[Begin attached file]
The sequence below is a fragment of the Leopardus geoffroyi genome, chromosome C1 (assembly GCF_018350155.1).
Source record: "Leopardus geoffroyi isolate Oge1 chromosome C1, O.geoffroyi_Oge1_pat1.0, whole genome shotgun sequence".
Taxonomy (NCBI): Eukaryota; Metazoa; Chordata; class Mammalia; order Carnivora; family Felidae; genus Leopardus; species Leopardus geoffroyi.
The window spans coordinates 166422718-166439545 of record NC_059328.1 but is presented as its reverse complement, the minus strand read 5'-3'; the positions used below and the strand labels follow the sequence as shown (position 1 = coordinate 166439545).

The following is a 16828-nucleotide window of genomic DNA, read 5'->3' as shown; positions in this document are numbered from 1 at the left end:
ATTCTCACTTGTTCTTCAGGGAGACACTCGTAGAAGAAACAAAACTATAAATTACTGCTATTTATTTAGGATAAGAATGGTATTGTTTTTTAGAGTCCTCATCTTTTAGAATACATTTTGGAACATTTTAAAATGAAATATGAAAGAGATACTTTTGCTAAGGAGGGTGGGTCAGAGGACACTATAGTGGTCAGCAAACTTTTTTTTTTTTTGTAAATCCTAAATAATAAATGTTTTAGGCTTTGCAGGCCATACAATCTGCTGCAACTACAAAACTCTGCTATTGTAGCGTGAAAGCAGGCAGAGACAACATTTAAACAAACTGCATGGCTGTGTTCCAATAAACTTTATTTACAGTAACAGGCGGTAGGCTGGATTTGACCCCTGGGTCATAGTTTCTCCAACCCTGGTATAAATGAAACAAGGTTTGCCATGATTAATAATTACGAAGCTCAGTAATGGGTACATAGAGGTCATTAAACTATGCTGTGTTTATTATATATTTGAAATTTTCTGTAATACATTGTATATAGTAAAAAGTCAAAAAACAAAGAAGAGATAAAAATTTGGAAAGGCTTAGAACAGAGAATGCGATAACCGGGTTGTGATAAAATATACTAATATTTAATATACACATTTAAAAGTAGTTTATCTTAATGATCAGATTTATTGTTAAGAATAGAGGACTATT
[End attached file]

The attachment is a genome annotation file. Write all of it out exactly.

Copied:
The sequence below is a fragment of the Leopardus geoffroyi genome, chromosome C1 (assembly GCF_018350155.1).
Source record: "Leopardus geoffroyi isolate Oge1 chromosome C1, O.geoffroyi_Oge1_pat1.0, whole genome shotgun sequence".
Taxonomy (NCBI): Eukaryota; Metazoa; Chordata; class Mammalia; order Carnivora; family Felidae; genus Leopardus; species Leopardus geoffroyi.
The window spans coordinates 166422718-166439545 of record NC_059328.1 but is presented as its reverse complement, the minus strand read 5'-3'; the positions used below and the strand labels follow the sequence as shown (position 1 = coordinate 166439545).

The following is a 16828-nucleotide window of genomic DNA, read 5'->3' as shown; positions in this document are numbered from 1 at the left end:
ATTCTCACTTGTTCTTCAGGGAGACACTCGTAGAAGAAACAAAACTATAAATTACTGCTATTTATTTAGGATAAGAATGGTATTGTTTTTTAGAGTCCTCATCTTTTAGAATACATTTTGGAACATTTTAAAATGAAATATGAAAGAGATACTTTTGCTAAGGAGGGTGGGTCAGAGGACACTATAGTGGTCAGCAAACTTTTTTTTTTTTTGTAAATCCTAAATAATAAATGTTTTAGGCTTTGCAGGCCATACAATCTGCTGCAACTACAAAACTCTGCTATTGTAGCGTGAAAGCAGGCAGAGACAACATTTAAACAAACTGCATGGCTGTGTTCCAATAAACTTTATTTACAGTAACAGGCGGTAGGCTGGATTTGACCCCTGGGTCATAGTTTCTCCAACCCTGGTATAAATGAAACAAGGTTTGCCATGATTAATAATTACGAAGCTCAGTAATGGGTACATAGAGGTCATTAAACTATGCTGTGTTTATTATATATTTGAAATTTTCTGTAATACATTGTATATAGTAAAAAGTCAAAAAACAAAGAAGAGATAAAAATTTGGAAAGGCTTAGAACAGAGAATGCGATAACCGGGTTGTGATAAAATATACTAATATTTAATATACACATTTAAAAGTAGTTTATCTTAATGATCAGATTTATTGTTAAGAATAGAGGACTATT